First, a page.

And when such information is often violent and graphic, the social media account that shared the information is often shut down or suspended.
When Twitter suspended an ISIS associated account, international whistleblower Wikileaks condemned the move, championing free speech over censorship.
A spokesperson for Twitter declined to comment on individual accounts due to privacy and security reasons but said their terms of service prohibits “direct, specific threats of violence against others”.
But how useful is shutting down a social media account when it comes to terrorism? Global Voices, an international network of citizen journalists that advocate online rights and freedom says it’s merely a short-term response.
Ivan Sigal, Executive Director of Global Voices says, “It is not a solution, either to the violence that is part of terror, or to the underlying grievances.”
However the Australian government is showing greater involvement in online terrorism, recently announcing new anti-terrorism measures at the cost of $630 million over the next four years.
Highlighting an increase in Australians involved in terrorist activities, Prime Minister Tony Abbott made clear references to digital terrorism.
"I think over the last couple of months every Australian has been shocked at the evidence on the Internet of Australians participating in terrorist activities in Syria, Iraq and elsewhere. We have all seen truly shocking imagery of Australians born and bred doing absolutely horrific things,” he said.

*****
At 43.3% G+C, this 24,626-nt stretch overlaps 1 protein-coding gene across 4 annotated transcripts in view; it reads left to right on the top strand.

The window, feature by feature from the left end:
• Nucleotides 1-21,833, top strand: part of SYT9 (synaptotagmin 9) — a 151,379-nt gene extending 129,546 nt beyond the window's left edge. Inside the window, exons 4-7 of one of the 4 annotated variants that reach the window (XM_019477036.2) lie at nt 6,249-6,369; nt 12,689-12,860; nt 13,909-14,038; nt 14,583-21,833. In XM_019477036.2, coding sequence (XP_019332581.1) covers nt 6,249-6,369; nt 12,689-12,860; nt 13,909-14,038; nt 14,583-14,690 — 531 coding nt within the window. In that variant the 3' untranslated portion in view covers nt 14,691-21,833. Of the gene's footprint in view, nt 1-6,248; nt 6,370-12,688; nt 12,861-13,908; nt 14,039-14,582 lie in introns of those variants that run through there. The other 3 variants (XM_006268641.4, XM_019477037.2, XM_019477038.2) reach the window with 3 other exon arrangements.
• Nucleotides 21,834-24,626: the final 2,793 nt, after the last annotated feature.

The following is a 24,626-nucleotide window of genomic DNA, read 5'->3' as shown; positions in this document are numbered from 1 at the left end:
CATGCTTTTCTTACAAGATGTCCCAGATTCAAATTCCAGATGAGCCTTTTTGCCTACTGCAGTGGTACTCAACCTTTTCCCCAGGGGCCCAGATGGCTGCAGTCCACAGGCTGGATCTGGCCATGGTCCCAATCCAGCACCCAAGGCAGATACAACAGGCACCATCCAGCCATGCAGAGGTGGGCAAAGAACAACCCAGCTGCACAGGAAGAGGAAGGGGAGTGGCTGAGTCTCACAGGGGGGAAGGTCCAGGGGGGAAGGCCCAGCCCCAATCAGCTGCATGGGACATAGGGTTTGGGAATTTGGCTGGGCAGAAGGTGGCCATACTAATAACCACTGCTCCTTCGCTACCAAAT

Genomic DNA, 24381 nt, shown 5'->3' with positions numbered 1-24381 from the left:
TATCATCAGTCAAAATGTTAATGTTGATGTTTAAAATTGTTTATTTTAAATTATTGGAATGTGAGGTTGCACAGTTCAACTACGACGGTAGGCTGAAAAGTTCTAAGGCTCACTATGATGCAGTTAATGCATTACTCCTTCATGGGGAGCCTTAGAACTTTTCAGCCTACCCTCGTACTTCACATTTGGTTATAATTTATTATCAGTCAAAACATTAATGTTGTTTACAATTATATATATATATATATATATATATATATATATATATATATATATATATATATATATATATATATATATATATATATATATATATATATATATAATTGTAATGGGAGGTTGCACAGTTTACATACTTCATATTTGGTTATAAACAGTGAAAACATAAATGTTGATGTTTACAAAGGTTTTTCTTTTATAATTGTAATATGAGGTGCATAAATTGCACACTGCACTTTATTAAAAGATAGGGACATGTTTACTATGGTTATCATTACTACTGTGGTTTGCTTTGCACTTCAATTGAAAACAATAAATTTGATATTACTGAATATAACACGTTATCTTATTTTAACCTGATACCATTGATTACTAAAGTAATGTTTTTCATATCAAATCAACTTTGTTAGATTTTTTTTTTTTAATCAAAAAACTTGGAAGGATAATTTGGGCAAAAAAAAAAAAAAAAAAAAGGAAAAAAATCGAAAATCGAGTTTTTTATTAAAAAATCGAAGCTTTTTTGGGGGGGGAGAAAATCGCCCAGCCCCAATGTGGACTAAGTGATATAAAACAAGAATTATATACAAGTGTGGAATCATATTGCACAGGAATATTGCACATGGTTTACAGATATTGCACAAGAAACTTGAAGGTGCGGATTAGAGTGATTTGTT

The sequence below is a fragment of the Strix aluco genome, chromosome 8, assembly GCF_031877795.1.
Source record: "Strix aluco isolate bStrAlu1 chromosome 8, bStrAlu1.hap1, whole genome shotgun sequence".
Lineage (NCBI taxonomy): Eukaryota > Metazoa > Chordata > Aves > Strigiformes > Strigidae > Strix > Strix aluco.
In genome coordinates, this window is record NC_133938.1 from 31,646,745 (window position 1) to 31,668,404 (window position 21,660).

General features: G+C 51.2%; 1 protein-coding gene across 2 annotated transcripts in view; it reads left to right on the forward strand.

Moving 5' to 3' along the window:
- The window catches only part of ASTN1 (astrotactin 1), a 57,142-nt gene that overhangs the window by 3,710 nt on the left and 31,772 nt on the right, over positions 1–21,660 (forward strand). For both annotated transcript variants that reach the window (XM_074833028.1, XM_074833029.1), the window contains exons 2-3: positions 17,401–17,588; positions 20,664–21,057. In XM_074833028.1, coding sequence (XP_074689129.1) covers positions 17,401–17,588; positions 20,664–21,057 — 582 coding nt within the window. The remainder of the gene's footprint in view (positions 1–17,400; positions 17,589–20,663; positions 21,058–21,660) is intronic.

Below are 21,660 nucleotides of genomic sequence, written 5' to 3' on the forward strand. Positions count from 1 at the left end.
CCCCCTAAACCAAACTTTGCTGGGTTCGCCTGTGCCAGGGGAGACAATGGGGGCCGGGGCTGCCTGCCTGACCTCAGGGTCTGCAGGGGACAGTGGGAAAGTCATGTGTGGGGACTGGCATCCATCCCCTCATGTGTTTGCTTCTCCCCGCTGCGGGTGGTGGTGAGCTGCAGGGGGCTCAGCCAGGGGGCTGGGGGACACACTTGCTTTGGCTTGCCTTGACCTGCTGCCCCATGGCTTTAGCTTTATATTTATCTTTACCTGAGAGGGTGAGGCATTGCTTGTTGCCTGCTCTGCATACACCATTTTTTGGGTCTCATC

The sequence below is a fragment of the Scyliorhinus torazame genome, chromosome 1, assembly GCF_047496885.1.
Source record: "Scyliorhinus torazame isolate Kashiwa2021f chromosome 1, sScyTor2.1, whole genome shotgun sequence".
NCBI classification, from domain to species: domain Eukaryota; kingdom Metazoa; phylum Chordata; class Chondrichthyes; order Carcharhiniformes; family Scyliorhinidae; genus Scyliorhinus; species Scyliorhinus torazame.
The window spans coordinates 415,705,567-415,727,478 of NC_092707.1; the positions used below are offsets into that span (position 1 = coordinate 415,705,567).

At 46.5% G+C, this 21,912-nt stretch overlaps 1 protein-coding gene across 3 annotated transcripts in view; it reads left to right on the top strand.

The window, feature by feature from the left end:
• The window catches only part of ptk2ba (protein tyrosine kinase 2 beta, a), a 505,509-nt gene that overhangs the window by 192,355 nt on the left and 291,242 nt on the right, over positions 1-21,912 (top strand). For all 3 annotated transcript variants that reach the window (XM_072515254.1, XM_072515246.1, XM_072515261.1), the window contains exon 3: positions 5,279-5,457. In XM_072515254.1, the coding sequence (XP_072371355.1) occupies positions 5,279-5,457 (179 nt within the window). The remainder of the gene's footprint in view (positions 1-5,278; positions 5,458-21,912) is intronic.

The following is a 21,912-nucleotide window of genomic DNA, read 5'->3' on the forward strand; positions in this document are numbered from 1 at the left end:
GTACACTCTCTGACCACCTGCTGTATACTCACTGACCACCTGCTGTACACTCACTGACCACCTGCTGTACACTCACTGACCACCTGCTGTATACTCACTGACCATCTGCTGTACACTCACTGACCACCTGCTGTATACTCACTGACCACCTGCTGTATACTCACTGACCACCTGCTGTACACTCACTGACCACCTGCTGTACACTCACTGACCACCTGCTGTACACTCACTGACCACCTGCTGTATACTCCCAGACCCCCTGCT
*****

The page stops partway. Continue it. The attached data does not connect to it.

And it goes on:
And in July the Australian Federal Police (AFP) issued arrest warrants for two Australians believed to be fighting for ISIS.
Mohamed Elomar and Khaled Sharrouf were using Twitter prior to the arrest warrants being issued, with postings including threats to Australia and photos of themselves with decapitated heads.
Both Twitter accounts are now suspended.
Under the new proposals the collection, analysis and reporting of information gathered online – especially from social media – is under further scrutiny.
When asked about the extent of their role in monitoring online content on social media, both ASIO and the AFP said they do not comment on operational methodologies and capabilities.
However the Australian Communications and Media Authority (ACMA) confirmed online “pages which advocate the doing of a terrorist act” are referred to the AFP.
The regulating body also says prohibited content or “offensive and illegal material hosted on the web, peer-to-peer networks, and other platforms such as social media networks” are subject to a take down notice.
Amid growing public concern over surveillance and privacy, are also other issues that need to be addressed, says Professor Macnamara.
He believes regulation should only extend to protecting people against offensive information and free speech must be maintained.
“We have to accept that free speech often means that people who we don’t want to speak will have a say. We can’t only claim it for ourselves.”
For terrorist related organisations, social media is increasingly playing a key role at disseminating information to the public at large and Segal says it is an intentional and integral part of their asymmetrical warfare.
“Modern terror tactics almost always include amplification aspects in media - they are meant to be seen and almost always seek to exploit media in order to amplify their effects,” he says.
Whether or not terrorists employ social media as a call to action, for propaganda or mass communication, they have redefined the media landscape.